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Putting an identity on hold

I didn't find a wealth of information about how to put the monthly bills into long-term hibernation so assembled a strategy somewhat piecemeal. Writing down some findings in case I need them later or they're of use to others.

Paperless billing. This makes remote management much, much easier. And reduces the number of paper bills on return too.

Vacation modes for cell phones. Having accounts with both AT&T and Verizon, it turns out that you can call them up and ask them to put your account on vacation suspend. There's a nominal charge, I think AT&T is $10/mo while Verizon is $15 flat, and that's all you pay. Your contract end date is pushed out accordingly but you can keep the account on suspend for 180 days (or 90+90 in the case of Verizon). It did, however, make me realize quite how much we spend on 'bandwidth' every month.

Canceling cable. Having a no-contract arrangement with Comcast made this part really easy. I might even get special introductory six-month pricing on return.

Credit card travel info. This was a mixed bag. Some cards were set up well and you just give them a start and end date and that's it. Others tell you to call back each month to 'remind' them. Sigh. Still, I'm certain that's better than a stop in cash flow.

Car insurance. It seems you can get reduced rates for vehicles if you're not actively driving them.

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Daily photo: So many people

At rush hour every square foot of every station is like this, moving huge volumes of calm, orderly, fast-moving foot traffic.

So many people

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Cell phones in China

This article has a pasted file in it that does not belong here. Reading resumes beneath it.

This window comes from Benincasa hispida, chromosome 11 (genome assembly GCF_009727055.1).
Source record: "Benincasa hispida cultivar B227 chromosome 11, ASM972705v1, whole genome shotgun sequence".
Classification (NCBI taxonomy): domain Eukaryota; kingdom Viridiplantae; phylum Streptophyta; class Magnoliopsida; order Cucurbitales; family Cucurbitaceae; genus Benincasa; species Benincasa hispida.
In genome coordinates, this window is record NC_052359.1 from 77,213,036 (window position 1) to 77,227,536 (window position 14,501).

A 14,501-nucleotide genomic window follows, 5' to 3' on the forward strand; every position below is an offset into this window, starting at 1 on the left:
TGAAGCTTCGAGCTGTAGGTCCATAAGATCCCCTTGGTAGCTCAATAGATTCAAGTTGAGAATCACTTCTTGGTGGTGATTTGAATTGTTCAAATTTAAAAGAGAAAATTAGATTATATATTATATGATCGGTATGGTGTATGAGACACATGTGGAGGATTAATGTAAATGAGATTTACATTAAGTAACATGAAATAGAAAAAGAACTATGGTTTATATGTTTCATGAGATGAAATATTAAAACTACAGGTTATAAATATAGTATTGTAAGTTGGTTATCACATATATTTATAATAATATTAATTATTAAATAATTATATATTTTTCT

When you find yourself in a city that has full five-bar cell phone service on the subway, it's really hard to do without a cell phone. The process wasn't entirely painless but in all fairness I can't exactly say it's much easier with AT&T or Verizon when you actually speak the same language. I learned quite a lot in the process so figured I'd write it down in case I needed to do it again or in case it's of use to others.


  1. A China Mobile prepaid SIM (SIM kar) can be bought from a supermarket or China Mobile affiliate. You pick your number upfront and the price is largely dependent on the composition of digits. 4s are not favored since it is an unlucky number, since the words for four and death differ only in tone. Prices seem to range from 20 RMB to 1000 RMB for essentially the same thing, stores off the tourist track seem to be much more reasonable.
  2. Some SIMs need to be activated. It's an easy call but the instructions are all in Chinese on the accompanying documentation so it's not obvious how to do it. Call 13800138000 and then press 2 to cut over to the pseudo-English prompts.
  3. Credits can be refilled easily by in many stores by buying a refill card. I am told you can get better deals on TaoBao but it's all in Chinese so buying a voucher in a store was easier for me.
  4. Data plans are incredibly reasonable ($3/mo for 200 MB) and can be set up with just a text message. The M-Zone SIM cards (donggandidai) seem to be better than the EasyOwn ones for GPRS/data usage so look for the orange card with a youth on it rather than the bald guy. And definitely call 10086 to set up a reduced rate plan; I found out the hard way that once you pick your plan you're stuck with it for six months.